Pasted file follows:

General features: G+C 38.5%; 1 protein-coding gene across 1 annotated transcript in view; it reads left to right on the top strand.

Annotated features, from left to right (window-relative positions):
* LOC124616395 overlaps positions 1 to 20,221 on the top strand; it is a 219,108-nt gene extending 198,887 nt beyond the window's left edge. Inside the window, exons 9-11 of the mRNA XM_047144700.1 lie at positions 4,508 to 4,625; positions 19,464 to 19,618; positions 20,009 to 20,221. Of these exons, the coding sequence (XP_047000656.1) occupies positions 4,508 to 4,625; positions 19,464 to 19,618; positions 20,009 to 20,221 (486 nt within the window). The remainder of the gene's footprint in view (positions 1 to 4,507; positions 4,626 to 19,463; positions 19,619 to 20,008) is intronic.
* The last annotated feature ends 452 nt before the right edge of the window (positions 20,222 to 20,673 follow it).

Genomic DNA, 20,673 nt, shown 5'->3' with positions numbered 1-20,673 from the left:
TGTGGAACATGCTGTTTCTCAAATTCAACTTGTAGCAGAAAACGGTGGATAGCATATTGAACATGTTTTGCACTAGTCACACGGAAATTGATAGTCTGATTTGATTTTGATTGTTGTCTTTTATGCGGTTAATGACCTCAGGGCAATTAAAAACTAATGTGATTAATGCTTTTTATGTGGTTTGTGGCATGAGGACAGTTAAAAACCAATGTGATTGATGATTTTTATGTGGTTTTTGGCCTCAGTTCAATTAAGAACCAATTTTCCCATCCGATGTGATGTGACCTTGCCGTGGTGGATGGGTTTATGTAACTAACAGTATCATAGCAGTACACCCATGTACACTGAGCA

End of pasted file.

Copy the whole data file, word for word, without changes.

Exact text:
General features: G+C 38.5%; 1 protein-coding gene across 1 annotated transcript in view; it reads left to right on the top strand.

Annotated features, from left to right (window-relative positions):
* LOC124616395 overlaps positions 1 to 20,221 on the top strand; it is a 219,108-nt gene extending 198,887 nt beyond the window's left edge. Inside the window, exons 9-11 of the mRNA XM_047144700.1 lie at positions 4,508 to 4,625; positions 19,464 to 19,618; positions 20,009 to 20,221. Of these exons, the coding sequence (XP_047000656.1) occupies positions 4,508 to 4,625; positions 19,464 to 19,618; positions 20,009 to 20,221 (486 nt within the window). The remainder of the gene's footprint in view (positions 1 to 4,507; positions 4,626 to 19,463; positions 19,619 to 20,008) is intronic.
* The last annotated feature ends 452 nt before the right edge of the window (positions 20,222 to 20,673 follow it).

Genomic DNA, 20,673 nt, shown 5'->3' with positions numbered 1-20,673 from the left:
TGTGGAACATGCTGTTTCTCAAATTCAACTTGTAGCAGAAAACGGTGGATAGCATATTGAACATGTTTTGCACTAGTCACACGGAAATTGATAGTCTGATTTGATTTTGATTGTTGTCTTTTATGCGGTTAATGACCTCAGGGCAATTAAAAACTAATGTGATTAATGCTTTTTATGTGGTTTGTGGCATGAGGACAGTTAAAAACCAATGTGATTGATGATTTTTATGTGGTTTTTGGCCTCAGTTCAATTAAGAACCAATTTTCCCATCCGATGTGATGTGACCTTGCCGTGGTGGATGGGTTTATGTAACTAACAGTATCATAGCAGTACACCCATGTACACTGAGCA